Simmons missed a considerable amount of playing time again in 1928, but he drove in 107 runs and batted .351, to help lead the A's to 98 victories and a close second-place finish to the Yankees. Jimmie Foxx joined Simmons in the Philadelphia lineup that year, giving the team another powerful righthanded bat in the middle of its batting order. But, as good as the 21-year-old Foxx was, he had yet to reach his peak. Simmons remained the A's most dangerous hitter and the most important player on the team that captured the next three American League pennants.
Employing an unorthodox batting style that earned him the nickname Bucketfoot due to his tendency to step towards third base before unleashing his powerful swing, Simmons was among baseball's most feared batsmen. Although he stood just under six-feet tall, Simmons had unusually long arms that provided him exceptional plate coverage, enabling him to drive the ball with power to all fields. The 210-pound Simmons was predominantly a line-drive hitter, but he also had outstanding home run power.
Ted Williams only played against Simmons during the latter stages of the aging slugger's career, but he was nonetheless extremely impressed with him. Williams ranked Simmons number 14 on his list of baseball's all-time greatest hitters in his book entitled Ted Williams' Hit List. The former Boston great discussed Simmons in his work, saying: "Al Simmons had as much raw power at the plate as anyone who ever played the game...When I looked at Simmons he reminded me of Gargantua. Of all the hitters that I saw with a bat, he looked the most menacing. Not big and heavy, just BIG! Big arms, big hands – a big, strong, burly guy. He had a bat as long as a barge pole and he'd stride up to the plate with that thing and scare you to death."
Simmons was never more imposing to American League pitchers than he was in 1929. Fully healthy again for the first time in three years, the slugger began a four-year run that was the most productive of his career. In addition to leading the league with 157 runs batted in and 373 total bases in 1929, he finished second with a .365 batting average and a .642 slugging percentage, and he placed third with 34 home runs and 212 hits. Although the American League did not present an official Most Valuable Player Award that year, Simmons was named the league's MVP in an "unofficial" poll that was taken. The A's ended New York's three-year reign as league champions by posting 104 victories, to finish 18 games ahead of the second-place Yankees. They then defeated the Chicago Cubs in five games in the World Series, with Simmons batting .300, hitting two homers, driving in five runs, and scoring six times himself during the Fall Classic.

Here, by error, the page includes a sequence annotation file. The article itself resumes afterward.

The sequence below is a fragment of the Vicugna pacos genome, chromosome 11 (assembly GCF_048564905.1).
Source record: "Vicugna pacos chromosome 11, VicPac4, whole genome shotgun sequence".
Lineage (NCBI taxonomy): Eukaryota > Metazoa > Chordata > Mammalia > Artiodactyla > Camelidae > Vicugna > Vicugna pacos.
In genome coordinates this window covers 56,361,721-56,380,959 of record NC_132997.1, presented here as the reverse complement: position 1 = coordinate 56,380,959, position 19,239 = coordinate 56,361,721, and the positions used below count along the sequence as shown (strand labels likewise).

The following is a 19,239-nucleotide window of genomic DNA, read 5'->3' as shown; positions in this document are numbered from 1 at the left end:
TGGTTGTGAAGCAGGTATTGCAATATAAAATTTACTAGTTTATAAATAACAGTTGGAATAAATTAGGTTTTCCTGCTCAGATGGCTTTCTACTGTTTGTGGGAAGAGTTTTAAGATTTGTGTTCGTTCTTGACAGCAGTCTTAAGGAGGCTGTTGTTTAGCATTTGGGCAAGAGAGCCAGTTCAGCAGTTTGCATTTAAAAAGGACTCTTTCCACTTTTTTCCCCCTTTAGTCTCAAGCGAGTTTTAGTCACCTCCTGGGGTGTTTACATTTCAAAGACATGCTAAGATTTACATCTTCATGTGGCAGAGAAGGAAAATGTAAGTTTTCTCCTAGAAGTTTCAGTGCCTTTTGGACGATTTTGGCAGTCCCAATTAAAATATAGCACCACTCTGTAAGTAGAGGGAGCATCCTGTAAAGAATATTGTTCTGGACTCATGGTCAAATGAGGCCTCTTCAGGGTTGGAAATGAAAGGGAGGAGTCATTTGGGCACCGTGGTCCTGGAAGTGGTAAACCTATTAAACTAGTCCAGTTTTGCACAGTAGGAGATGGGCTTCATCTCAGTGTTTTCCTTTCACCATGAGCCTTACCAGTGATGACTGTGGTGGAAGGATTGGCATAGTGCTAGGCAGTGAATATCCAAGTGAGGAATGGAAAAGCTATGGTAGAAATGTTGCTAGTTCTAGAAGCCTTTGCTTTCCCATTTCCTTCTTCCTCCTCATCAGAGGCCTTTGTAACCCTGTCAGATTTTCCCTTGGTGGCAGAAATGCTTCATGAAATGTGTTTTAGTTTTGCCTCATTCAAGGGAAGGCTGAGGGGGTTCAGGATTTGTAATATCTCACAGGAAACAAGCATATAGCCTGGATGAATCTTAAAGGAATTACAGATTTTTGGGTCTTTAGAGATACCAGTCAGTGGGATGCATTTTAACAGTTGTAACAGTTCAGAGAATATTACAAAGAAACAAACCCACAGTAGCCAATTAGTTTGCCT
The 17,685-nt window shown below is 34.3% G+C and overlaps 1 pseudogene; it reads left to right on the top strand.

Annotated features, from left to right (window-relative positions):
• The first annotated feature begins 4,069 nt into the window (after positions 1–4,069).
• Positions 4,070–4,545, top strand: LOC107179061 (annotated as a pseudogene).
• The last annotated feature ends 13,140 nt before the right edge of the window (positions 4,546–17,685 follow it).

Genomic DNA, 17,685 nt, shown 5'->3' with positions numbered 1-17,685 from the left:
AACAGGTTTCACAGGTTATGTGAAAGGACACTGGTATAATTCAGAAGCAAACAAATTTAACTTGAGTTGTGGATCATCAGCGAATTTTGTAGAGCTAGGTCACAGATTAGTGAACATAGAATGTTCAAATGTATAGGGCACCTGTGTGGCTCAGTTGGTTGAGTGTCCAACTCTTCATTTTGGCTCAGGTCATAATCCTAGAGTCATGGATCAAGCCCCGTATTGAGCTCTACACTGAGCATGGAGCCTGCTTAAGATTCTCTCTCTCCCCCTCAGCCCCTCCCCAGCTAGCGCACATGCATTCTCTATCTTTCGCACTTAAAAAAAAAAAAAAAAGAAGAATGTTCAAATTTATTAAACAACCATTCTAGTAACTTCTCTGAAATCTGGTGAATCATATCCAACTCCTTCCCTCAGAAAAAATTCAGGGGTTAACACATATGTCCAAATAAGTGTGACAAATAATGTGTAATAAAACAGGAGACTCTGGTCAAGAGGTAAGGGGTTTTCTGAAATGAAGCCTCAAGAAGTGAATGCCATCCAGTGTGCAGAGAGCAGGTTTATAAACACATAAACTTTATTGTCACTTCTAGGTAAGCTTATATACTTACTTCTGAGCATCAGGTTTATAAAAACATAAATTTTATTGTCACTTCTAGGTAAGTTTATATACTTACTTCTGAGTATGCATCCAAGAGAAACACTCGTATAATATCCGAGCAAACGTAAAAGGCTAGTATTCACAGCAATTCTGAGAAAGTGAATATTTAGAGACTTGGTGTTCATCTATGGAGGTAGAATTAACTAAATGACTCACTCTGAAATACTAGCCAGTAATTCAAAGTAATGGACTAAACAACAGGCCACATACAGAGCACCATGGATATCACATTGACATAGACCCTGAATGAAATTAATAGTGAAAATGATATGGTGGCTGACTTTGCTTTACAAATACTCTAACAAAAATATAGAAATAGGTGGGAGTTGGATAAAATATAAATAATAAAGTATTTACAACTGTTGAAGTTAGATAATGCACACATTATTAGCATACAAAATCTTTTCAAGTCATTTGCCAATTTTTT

Simmons was again arguably the American League's best player in 1930, placing among the league leaders with 36 home runs, 165 runs batted in, 16 triples, 41 doubles, 211 hits, 392 total bases, a .423 on-base percentage, and a .708 slugging percentage, and topping the circuit with 152 runs scored and a .381 batting average. The slugger led Philadelphia to a 102-52 record and an eight-game margin of victory over the second-place Washington Senators during the regular season. He then starred in the World Series for the second consecutive year, hitting two home runs, driving in four runs, and batting .364 against St. Louis during Philadelphia's six-game triumph.